The battle over the filibuster escalated Wednesday as Senate Minority Leader Mitch McConnell (R-KY) jumped in the fray to lash Democrats' threats
to use the "nuclear option
" to scrap the minority party's ability to filibuster presidential nominees to cabinet and judicial positions. He and Majority Leader Harry Reid (D-NV) clashed in a heated floor exchange that led to hours of sniping
between their offices.
"These continued threats to use the nuclear option point to the majority's own culture of intimidation here in the Senate," McConnell said, making a case that Republicans are using the filibuster responsibly. "Their view is that you had better confirm the people we want, when we want them, or we'll break the rules of the Senate to change the rules so you can't stop us. So much for respecting the rights of the minority."
McConnell's public indignation suggests that he takes Reid's threats seriously. By contrast, in the final weeks prior to the bipartisan rules change
this January which preserved the filibuster, his criticism quieted -- a sign that he wasn't worried the minority's power would be infringed.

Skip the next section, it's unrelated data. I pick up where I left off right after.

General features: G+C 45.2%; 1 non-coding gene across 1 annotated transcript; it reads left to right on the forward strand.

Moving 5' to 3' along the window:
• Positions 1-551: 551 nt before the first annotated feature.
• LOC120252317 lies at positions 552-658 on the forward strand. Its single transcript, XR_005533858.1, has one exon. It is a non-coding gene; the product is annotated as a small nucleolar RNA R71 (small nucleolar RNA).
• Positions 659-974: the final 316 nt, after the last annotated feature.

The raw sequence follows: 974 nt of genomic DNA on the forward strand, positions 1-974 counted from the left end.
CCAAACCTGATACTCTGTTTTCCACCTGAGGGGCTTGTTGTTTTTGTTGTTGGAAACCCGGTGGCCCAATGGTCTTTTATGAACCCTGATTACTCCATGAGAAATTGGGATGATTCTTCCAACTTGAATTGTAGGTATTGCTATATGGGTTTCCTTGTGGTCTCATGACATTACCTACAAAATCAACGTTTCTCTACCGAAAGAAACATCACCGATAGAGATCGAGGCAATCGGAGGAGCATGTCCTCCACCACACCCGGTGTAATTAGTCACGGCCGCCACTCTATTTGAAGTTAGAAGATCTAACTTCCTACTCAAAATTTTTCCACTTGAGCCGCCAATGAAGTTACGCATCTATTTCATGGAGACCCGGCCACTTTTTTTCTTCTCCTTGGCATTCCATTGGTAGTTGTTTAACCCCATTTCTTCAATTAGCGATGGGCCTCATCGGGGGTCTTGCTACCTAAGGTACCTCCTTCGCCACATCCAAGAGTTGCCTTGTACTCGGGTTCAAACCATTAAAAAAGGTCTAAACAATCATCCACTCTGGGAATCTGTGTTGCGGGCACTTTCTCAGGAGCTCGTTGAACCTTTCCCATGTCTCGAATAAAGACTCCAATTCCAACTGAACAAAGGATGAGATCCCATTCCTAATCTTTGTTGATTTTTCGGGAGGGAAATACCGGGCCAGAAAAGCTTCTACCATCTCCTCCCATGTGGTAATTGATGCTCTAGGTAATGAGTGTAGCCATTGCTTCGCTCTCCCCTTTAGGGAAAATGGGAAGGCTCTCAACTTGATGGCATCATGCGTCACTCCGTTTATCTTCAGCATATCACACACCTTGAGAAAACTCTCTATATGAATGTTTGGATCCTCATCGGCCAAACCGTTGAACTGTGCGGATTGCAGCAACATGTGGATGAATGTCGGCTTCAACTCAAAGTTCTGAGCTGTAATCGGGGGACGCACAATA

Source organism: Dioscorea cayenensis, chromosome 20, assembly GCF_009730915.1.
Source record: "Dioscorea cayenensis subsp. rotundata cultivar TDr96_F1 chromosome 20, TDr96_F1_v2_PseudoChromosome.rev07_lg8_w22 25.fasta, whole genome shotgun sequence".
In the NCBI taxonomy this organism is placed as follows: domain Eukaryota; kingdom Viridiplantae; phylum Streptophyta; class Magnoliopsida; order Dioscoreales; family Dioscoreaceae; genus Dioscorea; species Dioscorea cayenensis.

Reid fired back at the Republican leader and his office pointed to a recent nonpartisan government report
which found that despite the slew of nominees Republicans have let through since President Obama's reelection, levels of obstruction for his judicial nominees have surpassed that under each of the last five presidents.
"Today, Senator McConnell defended the status quo of gridlock and obstruction in Washington, saying 'there is no real problem here.' I could not disagree more," Reid said. "Despite the agreement we reached in January, Republican obstruction on nominees continues unabated. I want to make the Senate work again -- that is my commitment."
Three pending nominations for the Consumer Finance Protection Bureau (Richard Cordray) and Departments of Energy (Gina McCarthy) and Labor (Tom Perez) will have an important impact on the debate. Republicans strongly oppose them all. Reid is said to be eying votes around July so that they don't damage the prospects of immigration reform. Whether or not Republicans let them through will affect the pressure for filibuster reform.
But the votes won't necessarily be dispositive of the outcome. Sources familiar with Reid's thinking say
he's exhausted with GOP obstruction and is ready to end the filibuster for nominations, but they caution that he doesn't necessarily have 51 votes to make it happen.
The nuclear option refers to a process by which the party in power can change the rules with a bare majority of senators. Senate experts note that this seldom-used procedure can be invoked at any time. If nothing else, Reid's threats could be a negotiating tactic to force Republicans to ease up on their filibusters of some controversial nominees.